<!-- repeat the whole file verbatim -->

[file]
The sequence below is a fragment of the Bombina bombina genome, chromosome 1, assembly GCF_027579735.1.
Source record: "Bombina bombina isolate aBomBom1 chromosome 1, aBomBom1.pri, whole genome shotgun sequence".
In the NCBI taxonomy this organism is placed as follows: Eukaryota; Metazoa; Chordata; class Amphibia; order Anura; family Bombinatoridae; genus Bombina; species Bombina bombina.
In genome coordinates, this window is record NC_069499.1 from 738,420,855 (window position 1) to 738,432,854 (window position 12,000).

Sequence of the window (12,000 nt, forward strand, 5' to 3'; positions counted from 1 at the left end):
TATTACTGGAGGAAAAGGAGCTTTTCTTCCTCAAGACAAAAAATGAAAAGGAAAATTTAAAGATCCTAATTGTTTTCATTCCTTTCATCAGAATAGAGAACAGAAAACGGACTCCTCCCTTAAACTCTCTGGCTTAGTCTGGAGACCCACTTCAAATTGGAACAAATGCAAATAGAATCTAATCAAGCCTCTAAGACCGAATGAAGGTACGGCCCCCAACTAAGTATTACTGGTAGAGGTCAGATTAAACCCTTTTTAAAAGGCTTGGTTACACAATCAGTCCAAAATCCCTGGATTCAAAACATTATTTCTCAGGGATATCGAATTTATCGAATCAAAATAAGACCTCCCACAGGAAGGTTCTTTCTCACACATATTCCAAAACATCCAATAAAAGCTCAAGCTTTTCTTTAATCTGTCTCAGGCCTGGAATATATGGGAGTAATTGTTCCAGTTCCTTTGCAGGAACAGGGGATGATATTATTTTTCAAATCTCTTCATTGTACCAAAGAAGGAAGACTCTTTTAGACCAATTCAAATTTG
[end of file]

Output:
The sequence below is a fragment of the Bombina bombina genome, chromosome 1, assembly GCF_027579735.1.
Source record: "Bombina bombina isolate aBomBom1 chromosome 1, aBomBom1.pri, whole genome shotgun sequence".
In the NCBI taxonomy this organism is placed as follows: Eukaryota; Metazoa; Chordata; class Amphibia; order Anura; family Bombinatoridae; genus Bombina; species Bombina bombina.
In genome coordinates, this window is record NC_069499.1 from 738,420,855 (window position 1) to 738,432,854 (window position 12,000).

Sequence of the window (12,000 nt, forward strand, 5' to 3'; positions counted from 1 at the left end):
TATTACTGGAGGAAAAGGAGCTTTTCTTCCTCAAGACAAAAAATGAAAAGGAAAATTTAAAGATCCTAATTGTTTTCATTCCTTTCATCAGAATAGAGAACAGAAAACGGACTCCTCCCTTAAACTCTCTGGCTTAGTCTGGAGACCCACTTCAAATTGGAACAAATGCAAATAGAATCTAATCAAGCCTCTAAGACCGAATGAAGGTACGGCCCCCAACTAAGTATTACTGGTAGAGGTCAGATTAAACCCTTTTTAAAAGGCTTGGTTACACAATCAGTCCAAAATCCCTGGATTCAAAACATTATTTCTCAGGGATATCGAATTTATCGAATCAAAATAAGACCTCCCACAGGAAGGTTCTTTCTCACACATATTCCAAAACATCCAATAAAAGCTCAAGCTTTTCTTTAATCTGTCTCAGGCCTGGAATATATGGGAGTAATTGTTCCAGTTCCTTTGCAGGAACAGGGGATGATATTATTTTTCAAATCTCTTCATTGTACCAAAGAAGGAAGACTCTTTTAGACCAATTCAAATTTG